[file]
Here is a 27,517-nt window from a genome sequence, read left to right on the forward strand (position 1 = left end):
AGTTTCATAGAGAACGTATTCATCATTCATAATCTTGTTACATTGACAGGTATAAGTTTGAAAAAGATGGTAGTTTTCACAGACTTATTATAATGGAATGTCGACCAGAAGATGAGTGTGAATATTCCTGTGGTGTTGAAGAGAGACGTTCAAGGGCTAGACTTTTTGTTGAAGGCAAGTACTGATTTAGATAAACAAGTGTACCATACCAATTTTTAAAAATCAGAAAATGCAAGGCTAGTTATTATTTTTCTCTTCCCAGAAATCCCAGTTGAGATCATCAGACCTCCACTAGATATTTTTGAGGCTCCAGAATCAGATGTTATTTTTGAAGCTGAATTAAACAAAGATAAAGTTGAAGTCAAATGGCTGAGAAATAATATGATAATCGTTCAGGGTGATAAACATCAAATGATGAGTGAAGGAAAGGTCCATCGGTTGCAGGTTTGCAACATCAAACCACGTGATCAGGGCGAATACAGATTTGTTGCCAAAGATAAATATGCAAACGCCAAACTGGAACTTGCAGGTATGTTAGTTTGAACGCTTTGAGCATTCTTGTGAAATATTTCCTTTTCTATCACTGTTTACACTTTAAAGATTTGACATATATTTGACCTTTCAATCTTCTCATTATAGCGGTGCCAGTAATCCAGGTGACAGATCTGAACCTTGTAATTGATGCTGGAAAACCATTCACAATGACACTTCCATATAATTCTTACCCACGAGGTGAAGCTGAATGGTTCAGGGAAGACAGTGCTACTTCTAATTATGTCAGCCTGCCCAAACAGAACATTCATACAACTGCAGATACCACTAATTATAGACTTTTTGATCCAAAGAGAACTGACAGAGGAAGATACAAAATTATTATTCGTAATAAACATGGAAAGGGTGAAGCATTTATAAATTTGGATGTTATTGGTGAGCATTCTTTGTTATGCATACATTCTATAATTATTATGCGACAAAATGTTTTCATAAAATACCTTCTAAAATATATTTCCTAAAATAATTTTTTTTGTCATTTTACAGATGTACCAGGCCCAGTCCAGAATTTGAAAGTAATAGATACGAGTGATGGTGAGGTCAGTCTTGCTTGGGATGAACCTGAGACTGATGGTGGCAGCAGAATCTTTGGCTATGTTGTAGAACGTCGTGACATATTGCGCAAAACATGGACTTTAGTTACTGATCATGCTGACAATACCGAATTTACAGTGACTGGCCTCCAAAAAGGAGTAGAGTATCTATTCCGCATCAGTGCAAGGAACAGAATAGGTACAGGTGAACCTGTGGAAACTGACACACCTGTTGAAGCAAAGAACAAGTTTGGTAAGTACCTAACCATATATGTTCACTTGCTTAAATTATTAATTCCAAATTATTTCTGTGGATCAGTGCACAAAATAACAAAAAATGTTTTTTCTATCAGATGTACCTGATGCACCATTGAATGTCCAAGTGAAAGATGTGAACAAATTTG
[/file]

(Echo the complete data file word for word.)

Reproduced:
Here is a 27,517-nt window from a genome sequence, read left to right on the forward strand (position 1 = left end):
AGTTTCATAGAGAACGTATTCATCATTCATAATCTTGTTACATTGACAGGTATAAGTTTGAAAAAGATGGTAGTTTTCACAGACTTATTATAATGGAATGTCGACCAGAAGATGAGTGTGAATATTCCTGTGGTGTTGAAGAGAGACGTTCAAGGGCTAGACTTTTTGTTGAAGGCAAGTACTGATTTAGATAAACAAGTGTACCATACCAATTTTTAAAAATCAGAAAATGCAAGGCTAGTTATTATTTTTCTCTTCCCAGAAATCCCAGTTGAGATCATCAGACCTCCACTAGATATTTTTGAGGCTCCAGAATCAGATGTTATTTTTGAAGCTGAATTAAACAAAGATAAAGTTGAAGTCAAATGGCTGAGAAATAATATGATAATCGTTCAGGGTGATAAACATCAAATGATGAGTGAAGGAAAGGTCCATCGGTTGCAGGTTTGCAACATCAAACCACGTGATCAGGGCGAATACAGATTTGTTGCCAAAGATAAATATGCAAACGCCAAACTGGAACTTGCAGGTATGTTAGTTTGAACGCTTTGAGCATTCTTGTGAAATATTTCCTTTTCTATCACTGTTTACACTTTAAAGATTTGACATATATTTGACCTTTCAATCTTCTCATTATAGCGGTGCCAGTAATCCAGGTGACAGATCTGAACCTTGTAATTGATGCTGGAAAACCATTCACAATGACACTTCCATATAATTCTTACCCACGAGGTGAAGCTGAATGGTTCAGGGAAGACAGTGCTACTTCTAATTATGTCAGCCTGCCCAAACAGAACATTCATACAACTGCAGATACCACTAATTATAGACTTTTTGATCCAAAGAGAACTGACAGAGGAAGATACAAAATTATTATTCGTAATAAACATGGAAAGGGTGAAGCATTTATAAATTTGGATGTTATTGGTGAGCATTCTTTGTTATGCATACATTCTATAATTATTATGCGACAAAATGTTTTCATAAAATACCTTCTAAAATATATTTCCTAAAATAATTTTTTTTGTCATTTTACAGATGTACCAGGCCCAGTCCAGAATTTGAAAGTAATAGATACGAGTGATGGTGAGGTCAGTCTTGCTTGGGATGAACCTGAGACTGATGGTGGCAGCAGAATCTTTGGCTATGTTGTAGAACGTCGTGACATATTGCGCAAAACATGGACTTTAGTTACTGATCATGCTGACAATACCGAATTTACAGTGACTGGCCTCCAAAAAGGAGTAGAGTATCTATTCCGCATCAGTGCAAGGAACAGAATAGGTACAGGTGAACCTGTGGAAACTGACACACCTGTTGAAGCAAAGAACAAGTTTGGTAAGTACCTAACCATATATGTTCACTTGCTTAAATTATTAATTCCAAATTATTTCTGTGGATCAGTGCACAAAATAACAAAAAATGTTTTTTCTATCAGATGTACCTGATGCACCATTGAATGTCCAAGTGAAAGATGTGAACAAATTTG